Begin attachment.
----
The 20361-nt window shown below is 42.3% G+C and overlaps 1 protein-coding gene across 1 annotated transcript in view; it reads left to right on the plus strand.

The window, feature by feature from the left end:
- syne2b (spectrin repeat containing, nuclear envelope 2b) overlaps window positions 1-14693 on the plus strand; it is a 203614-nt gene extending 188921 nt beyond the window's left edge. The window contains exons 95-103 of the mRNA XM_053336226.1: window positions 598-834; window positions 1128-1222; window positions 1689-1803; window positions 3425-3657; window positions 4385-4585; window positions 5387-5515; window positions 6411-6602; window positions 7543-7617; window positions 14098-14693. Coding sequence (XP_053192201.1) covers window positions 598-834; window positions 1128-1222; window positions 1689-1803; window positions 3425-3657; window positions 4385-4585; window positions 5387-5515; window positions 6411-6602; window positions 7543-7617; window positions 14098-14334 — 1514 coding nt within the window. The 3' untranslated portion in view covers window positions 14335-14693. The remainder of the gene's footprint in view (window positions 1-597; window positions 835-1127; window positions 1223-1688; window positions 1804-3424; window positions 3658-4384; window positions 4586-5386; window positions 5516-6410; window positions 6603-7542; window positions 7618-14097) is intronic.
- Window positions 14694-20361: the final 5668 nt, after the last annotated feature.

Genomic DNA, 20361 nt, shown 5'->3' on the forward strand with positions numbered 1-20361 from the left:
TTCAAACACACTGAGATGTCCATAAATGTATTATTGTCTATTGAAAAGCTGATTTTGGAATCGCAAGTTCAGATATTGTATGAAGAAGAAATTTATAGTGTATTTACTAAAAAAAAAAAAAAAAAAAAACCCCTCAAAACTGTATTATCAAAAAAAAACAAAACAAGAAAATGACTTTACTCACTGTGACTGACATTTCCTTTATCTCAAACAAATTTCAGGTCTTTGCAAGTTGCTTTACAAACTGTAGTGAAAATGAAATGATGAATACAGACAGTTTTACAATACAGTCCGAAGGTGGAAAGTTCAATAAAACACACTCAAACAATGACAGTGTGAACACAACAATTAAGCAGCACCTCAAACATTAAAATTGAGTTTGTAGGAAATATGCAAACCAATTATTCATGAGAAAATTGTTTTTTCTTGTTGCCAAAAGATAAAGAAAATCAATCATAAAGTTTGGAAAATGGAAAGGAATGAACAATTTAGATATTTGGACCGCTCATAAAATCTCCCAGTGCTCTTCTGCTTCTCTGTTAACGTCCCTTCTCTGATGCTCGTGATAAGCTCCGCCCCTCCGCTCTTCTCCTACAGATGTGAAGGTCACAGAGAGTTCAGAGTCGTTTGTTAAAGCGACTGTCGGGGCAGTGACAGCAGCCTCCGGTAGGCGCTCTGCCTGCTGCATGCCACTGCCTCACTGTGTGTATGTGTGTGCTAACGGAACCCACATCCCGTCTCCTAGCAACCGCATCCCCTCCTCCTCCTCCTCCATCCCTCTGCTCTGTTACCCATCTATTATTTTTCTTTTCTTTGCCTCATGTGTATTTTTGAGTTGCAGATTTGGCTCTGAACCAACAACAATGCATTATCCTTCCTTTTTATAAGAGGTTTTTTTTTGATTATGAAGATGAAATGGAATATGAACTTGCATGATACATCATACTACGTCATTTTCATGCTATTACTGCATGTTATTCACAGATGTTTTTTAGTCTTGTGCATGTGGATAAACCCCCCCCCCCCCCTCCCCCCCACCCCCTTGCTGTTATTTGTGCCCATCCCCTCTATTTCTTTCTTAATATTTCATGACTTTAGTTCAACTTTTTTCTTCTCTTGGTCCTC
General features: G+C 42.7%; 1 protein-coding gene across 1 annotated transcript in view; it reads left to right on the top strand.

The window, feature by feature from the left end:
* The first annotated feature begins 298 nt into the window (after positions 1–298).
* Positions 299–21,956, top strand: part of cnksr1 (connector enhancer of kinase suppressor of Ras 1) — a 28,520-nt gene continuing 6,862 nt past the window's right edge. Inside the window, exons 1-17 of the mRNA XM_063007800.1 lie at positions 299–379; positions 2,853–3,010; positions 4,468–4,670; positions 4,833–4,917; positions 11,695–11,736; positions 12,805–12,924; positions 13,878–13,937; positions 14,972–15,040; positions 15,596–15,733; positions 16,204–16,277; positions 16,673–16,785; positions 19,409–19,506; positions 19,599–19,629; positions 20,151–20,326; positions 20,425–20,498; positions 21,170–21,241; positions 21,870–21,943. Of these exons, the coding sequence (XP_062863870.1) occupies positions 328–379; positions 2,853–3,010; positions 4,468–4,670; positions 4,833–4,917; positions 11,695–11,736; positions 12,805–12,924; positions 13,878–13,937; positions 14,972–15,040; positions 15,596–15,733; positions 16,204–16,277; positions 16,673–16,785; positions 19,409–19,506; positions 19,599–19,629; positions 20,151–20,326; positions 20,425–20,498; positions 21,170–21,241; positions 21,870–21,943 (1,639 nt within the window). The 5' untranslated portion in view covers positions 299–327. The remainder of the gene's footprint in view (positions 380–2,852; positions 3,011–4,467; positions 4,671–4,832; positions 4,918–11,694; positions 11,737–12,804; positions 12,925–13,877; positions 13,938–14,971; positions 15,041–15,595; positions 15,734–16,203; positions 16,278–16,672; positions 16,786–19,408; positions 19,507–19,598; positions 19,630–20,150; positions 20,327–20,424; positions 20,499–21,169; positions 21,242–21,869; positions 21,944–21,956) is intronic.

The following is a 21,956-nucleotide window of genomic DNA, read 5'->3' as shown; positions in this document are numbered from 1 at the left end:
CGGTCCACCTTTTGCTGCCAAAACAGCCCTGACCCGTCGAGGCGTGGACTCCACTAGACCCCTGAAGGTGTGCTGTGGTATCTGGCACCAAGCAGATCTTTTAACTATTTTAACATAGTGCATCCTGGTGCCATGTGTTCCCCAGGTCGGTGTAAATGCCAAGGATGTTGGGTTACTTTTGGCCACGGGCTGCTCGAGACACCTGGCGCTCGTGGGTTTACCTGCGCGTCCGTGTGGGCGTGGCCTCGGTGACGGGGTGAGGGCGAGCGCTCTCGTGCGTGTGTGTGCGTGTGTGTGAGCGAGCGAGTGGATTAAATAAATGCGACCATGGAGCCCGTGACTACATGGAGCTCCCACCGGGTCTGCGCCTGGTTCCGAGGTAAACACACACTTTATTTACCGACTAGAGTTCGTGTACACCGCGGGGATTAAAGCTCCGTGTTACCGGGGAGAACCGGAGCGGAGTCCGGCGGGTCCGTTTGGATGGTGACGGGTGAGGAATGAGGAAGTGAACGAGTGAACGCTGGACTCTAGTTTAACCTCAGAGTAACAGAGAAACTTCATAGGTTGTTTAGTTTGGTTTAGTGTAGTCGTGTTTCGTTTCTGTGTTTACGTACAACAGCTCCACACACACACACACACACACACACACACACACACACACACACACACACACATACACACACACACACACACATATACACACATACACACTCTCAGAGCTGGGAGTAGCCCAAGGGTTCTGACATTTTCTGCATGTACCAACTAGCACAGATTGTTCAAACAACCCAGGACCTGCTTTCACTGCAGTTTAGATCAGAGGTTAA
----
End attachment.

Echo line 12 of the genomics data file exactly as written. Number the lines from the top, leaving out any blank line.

CGGTCCACCTTTTGCTGCCAAAACAGCCCTGACCCGTCGAGGCGTGGACTCCACTAGACCCCTGAAGGTGTGCTGTGGTATCTGGCACCAAGCAGATCTTTTAACTATTTTAACATAGTGCATCCTGGTGCCATGTGTTCCCCAGGTCGGTGTAAATGCCAAGGATGTTGGGTTACTTTTGGCCACGGGCTGCTCGAGACACCTGGCGCTCGTGGGTTTACCTGCGCGTCCGTGTGGGCGTGGCCTCGGTGACGGGGTGAGGGCGAGCGCTCTCGTGCGTGTGTGTGCGTGTGTGTGAGCGAGCGAGTGGATTAAATAAATGCGACCATGGAGCCCGTGACTACATGGAGCTCCCACCGGGTCTGCGCCTGGTTCCGAGGTAAACACACACTTTATTTACCGACTAGAGTTCGTGTACACCGCGGGGATTAAAGCTCCGTGTTACCGGGGAGAACCGGAGCGGAGTCCGGCGGGTCCGTTTGGATGGTGACGGGTGAGGAATGAGGAAGTGAACGAGTGAACGCTGGACTCTAGTTTAACCTCAGAGTAACAGAGAAACTTCATAGGTTGTTTAGTTTGGTTTAGTGTAGTCGTGTTTCGTTTCTGTGTTTACGTACAACAGCTCCACACACACACACACACACACACACACACACACACACACACACACACACACATACACACACACACACACACATATACACACATACACACTCTCAGAGCTGGGAGTAGCCCAAGGGTTCTGACATTTTCTGCATGTACCAACTAGCACAGATTGTTCAAACAACCCAGGACCTGCTTTCACTGCAGTTTAGATCAGAGGTTAA